No, these are not witchetty grubs as eaten by the people who used to be Aboriginies but are now Indiginous Australians, they’re oca tubers as eaten by Elsie. But before we get to them I have other stuff to tell you.
In case you haven’t noticed, I’ve put a few more bits and bobs on the Accessories for sale page recently including a Ruby Buttonholer Type RB and a Vanguard Buttonholer. There’s a Singer Hemstitcher and Picot Edging Attachment 120687 (a.k.a the imitation hemstitcher) listed now, and another lovely Singer Automatic Zigzagger 160985 (the black one).
I’ve also listed a Singer Buttonhole Attachment 86662 with a scruffy box at a good price, and we’ve realised that in fact we have available a choice of these, all of which have been sorted by me and tested by Elsie so there’s nothing between them in terms of how well they work. This, by the way, is the black version of the cream buttonholer with the red knobs that I’m on about, and the price is entirely dependent on cosmetic condition and how good the box is.
There’s more interesting things heading for that page in the next few weeks including a very nice green-box buttonholer 160506 and a Singer Zigzag Attachment 160620. That’s the small one you don’t see all that often, which from a distance in bad light looks a bit like the Singer Blind Stitch Attachment. And we’ve got a couple of those coming too!
I’m a bit busy making a built-in cupboard in the batchroom this week, but I’ve started work on blog posts about tension and about oiling your vintage Singer ‘cos we’ve had requests to do something about those two subjects, as well as more on maintenance of vintage Singers generally. I was actually trying to finish one about oiling so it could come next, but that’s got put back by what we came home with on Sunday.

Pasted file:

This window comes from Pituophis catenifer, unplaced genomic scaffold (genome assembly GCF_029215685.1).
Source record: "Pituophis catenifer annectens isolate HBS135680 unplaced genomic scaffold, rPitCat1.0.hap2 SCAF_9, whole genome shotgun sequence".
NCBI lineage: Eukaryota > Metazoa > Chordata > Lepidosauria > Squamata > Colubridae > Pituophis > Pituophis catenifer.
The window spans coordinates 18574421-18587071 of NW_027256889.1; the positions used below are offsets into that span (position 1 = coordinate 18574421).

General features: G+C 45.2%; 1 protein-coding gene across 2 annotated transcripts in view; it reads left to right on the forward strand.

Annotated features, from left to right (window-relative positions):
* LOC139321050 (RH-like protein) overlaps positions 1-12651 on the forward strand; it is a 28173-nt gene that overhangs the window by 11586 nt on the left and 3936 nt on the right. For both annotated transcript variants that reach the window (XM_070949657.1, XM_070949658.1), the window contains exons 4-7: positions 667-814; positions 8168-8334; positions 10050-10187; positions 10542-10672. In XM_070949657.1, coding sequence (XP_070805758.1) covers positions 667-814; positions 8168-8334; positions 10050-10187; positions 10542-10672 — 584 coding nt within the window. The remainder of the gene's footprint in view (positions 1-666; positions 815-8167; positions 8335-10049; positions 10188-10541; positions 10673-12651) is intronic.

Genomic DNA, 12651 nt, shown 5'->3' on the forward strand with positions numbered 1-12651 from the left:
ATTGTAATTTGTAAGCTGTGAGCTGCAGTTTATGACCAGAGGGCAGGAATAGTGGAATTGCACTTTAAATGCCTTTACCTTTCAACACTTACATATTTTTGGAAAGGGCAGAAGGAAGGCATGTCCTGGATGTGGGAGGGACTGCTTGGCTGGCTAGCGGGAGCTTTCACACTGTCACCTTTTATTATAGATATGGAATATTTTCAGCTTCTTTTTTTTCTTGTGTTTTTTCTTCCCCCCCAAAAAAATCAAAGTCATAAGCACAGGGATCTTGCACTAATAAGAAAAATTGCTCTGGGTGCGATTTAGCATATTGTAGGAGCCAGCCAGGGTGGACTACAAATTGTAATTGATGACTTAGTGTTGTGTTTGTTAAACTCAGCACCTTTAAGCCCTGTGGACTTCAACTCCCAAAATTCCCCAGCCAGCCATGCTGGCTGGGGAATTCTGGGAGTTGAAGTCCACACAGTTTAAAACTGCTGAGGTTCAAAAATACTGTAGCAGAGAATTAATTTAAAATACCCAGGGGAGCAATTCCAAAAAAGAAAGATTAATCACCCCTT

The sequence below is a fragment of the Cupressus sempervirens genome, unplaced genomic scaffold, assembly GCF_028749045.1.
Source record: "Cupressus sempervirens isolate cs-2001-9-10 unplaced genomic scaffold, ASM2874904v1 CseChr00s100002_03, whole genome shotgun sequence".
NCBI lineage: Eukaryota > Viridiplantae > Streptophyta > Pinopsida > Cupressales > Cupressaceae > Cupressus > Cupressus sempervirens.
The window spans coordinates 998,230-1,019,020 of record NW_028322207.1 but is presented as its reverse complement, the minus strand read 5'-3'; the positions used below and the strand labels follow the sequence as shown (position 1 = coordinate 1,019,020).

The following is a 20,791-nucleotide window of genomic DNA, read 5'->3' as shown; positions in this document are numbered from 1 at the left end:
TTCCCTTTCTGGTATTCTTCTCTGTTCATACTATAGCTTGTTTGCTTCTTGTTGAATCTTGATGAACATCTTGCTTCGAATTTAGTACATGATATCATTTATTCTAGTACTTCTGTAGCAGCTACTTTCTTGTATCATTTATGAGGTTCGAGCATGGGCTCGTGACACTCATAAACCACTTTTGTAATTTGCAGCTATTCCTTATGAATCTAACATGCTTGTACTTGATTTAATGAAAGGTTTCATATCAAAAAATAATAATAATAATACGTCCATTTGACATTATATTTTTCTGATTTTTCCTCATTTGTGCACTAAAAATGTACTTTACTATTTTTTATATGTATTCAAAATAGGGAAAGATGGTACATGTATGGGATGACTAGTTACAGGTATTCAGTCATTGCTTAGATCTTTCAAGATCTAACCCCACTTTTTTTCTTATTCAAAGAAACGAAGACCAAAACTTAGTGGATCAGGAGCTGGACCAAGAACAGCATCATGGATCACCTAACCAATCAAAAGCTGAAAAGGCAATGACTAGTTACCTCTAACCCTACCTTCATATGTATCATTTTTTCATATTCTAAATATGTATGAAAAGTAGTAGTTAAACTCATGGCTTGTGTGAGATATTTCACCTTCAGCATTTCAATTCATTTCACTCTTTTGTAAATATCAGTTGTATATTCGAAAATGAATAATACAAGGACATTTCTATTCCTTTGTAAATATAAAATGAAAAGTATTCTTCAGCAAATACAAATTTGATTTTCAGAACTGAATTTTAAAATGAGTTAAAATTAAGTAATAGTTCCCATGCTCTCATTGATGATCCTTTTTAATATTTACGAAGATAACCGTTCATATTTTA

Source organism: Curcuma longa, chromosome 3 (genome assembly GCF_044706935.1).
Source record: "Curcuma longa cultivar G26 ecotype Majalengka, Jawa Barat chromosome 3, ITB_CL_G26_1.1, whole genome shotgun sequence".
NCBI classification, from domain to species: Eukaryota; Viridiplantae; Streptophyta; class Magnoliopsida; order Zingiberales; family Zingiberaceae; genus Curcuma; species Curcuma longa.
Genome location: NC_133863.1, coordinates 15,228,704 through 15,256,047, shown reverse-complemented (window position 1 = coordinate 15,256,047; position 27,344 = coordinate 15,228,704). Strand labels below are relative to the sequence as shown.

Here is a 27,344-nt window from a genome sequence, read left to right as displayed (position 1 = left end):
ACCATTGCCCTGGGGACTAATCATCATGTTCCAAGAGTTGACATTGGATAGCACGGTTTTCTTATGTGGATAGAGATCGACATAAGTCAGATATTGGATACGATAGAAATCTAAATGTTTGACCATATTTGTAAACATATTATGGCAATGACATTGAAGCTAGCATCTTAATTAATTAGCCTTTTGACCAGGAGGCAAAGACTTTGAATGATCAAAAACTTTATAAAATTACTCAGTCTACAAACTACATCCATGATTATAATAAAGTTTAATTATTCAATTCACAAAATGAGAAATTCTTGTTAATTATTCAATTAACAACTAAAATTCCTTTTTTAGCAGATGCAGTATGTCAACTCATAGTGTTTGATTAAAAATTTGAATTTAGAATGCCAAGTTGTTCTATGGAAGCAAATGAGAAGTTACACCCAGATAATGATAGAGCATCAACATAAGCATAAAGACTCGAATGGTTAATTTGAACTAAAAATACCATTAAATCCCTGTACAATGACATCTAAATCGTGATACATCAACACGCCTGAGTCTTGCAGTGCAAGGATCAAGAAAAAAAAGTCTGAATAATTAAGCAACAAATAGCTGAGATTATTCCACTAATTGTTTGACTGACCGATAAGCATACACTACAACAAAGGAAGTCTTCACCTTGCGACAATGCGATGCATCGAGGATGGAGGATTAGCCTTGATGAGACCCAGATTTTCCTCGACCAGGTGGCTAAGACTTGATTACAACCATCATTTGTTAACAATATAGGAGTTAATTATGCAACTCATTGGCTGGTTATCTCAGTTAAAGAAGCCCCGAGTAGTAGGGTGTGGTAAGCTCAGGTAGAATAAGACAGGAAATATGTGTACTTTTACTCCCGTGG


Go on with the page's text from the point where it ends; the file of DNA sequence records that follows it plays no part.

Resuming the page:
Would you believe that on the very day I posted part two of the thing on electrical safety, we bought a 201 with what turned out to be the most dangerous DIY rewire I’ve ever seen? It’s an absolute classic this one is, so it gets a post all to itself and that’s what I’ve got to finish off tomorrow, so I’d better get the oca done and dusted now …
OK, those things are oca tubers, they’re related to the sunflower, they were one of the staples of the Incas, and they’re about the size of your thumb, give or take a bit. They’re grown and eaten like new potatoes, except after you’ve dug them up you need to let the sun get at them for a few days to improve the taste, which is reckoned to be like new potatoes with a hint of lemon sauce.
Elsie likes them, but I can’t see the point of them (stuck in his ways is my Sid. E). Mind you, that’s pretty much in line with the usual household division here where vegetables are concerned. We’re both huge on beans, brassicas and so on, but when it comes to roots, Elsie gets really enthusiastic about things like turnips and parsnips whereas my own feeling about them is that times are not yet hard enough for me to start eating prison camp food.
Actually, yesterday we dug up the last of Elsie’s Jerusalem artichokes – or to be more precise, we dug up maybe 30% of them and left the rest wherever they’d wandered off to so they spring up next spring and I can kill the confounded things off with my hoe.
The very wonderful William Cobbett at one time famously described the Jerusalem artichoke as “a mischievous weed that Frenchmen and pigs eat when they can get nothing else”, but in Cottage Economy (1829) he offered this priceless advice on the cultivation of it – “It is a very poor, insipid vegetable, but if you have a relish for it, pray keep it out of the garden, and dig up the corner of some field or of some worthless meadow, and throw some roots into it”.
Top man, was Mr Cobbett. He’d probably have thought much the same about oca.